South Korean director Hyeon-seung Lee says the toughest thing about getting a project done is investment.
“The gap between investment and what’s needed to make films is large,” said Hyeon-seung Lee. “If investments fall short, then creativity unfortunately compensates and suffers in the process.”
Since the early 2000s, Korean films have shown continuous growth in the box office. Cultural and social changes, the emergence of new film generation, changes in the film industry, and the development of film discourse were the driving forces of behind the Korean film renaissance. The growth of the film industry has been achieved not by international films but by the growth of Korean films.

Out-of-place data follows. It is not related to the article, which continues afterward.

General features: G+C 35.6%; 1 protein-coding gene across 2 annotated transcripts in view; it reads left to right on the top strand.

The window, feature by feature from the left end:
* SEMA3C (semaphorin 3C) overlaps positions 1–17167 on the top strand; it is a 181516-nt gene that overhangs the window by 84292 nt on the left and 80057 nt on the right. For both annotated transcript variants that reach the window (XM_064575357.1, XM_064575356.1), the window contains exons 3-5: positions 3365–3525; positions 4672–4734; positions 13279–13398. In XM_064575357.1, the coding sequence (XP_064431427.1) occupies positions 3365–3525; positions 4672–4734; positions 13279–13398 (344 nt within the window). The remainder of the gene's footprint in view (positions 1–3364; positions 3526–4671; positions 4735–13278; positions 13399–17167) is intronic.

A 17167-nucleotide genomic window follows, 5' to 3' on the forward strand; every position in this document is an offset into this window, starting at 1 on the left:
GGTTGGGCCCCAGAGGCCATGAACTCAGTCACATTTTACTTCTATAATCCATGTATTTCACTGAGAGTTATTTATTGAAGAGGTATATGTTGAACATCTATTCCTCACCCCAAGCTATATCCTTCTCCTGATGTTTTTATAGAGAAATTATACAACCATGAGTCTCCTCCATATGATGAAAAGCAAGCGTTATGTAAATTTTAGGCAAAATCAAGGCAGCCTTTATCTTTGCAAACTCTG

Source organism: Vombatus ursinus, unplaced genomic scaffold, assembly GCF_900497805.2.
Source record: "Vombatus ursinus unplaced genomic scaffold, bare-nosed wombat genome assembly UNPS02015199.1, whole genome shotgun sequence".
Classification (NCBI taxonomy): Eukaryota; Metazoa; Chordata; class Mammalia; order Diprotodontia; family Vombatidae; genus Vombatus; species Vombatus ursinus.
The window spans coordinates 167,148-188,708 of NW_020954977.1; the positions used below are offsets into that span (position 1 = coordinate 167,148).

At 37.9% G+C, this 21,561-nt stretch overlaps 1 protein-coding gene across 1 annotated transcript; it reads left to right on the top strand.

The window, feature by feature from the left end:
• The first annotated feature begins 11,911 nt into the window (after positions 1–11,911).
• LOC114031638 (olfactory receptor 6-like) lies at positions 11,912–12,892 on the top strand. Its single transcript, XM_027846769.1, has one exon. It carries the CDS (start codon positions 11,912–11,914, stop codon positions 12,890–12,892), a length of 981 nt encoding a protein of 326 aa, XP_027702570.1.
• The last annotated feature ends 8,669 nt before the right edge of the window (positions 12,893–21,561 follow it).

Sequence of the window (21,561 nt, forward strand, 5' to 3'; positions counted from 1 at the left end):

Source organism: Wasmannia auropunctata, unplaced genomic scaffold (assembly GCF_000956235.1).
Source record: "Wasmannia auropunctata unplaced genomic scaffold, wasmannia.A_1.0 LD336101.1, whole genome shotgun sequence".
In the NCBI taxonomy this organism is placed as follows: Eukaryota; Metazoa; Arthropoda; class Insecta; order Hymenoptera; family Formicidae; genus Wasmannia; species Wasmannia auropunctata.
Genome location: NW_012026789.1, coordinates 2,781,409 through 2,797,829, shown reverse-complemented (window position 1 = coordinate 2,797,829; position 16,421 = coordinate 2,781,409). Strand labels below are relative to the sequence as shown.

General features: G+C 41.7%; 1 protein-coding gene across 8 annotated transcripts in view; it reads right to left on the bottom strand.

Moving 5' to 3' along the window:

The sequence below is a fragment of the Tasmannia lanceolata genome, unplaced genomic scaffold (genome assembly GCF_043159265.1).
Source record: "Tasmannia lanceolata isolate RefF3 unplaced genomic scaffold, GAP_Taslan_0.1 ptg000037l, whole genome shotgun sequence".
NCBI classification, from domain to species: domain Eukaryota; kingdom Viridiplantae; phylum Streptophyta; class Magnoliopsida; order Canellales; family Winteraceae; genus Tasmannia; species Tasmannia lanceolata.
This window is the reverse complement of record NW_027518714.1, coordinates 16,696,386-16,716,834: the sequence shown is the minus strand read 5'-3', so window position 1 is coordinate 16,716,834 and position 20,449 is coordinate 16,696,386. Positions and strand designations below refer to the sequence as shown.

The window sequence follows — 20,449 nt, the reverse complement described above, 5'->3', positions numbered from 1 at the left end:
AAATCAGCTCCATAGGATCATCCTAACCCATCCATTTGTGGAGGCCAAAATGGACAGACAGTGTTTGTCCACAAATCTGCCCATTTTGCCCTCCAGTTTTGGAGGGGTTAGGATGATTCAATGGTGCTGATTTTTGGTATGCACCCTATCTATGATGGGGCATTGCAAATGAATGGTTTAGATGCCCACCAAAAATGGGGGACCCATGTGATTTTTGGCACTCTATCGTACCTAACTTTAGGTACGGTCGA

Hyeon-seung Lee hopes to find out how to diversify profits made from films so that directors and producers don’t only rely on box office sales. He says that cable TV and digital platforms have helped to expand film profits, but that people still need to come together to understand the different ways that audiences watch films, and how potential profits that could be made via other means besides cinema. He is happy to see the government playing a role in supporting productions.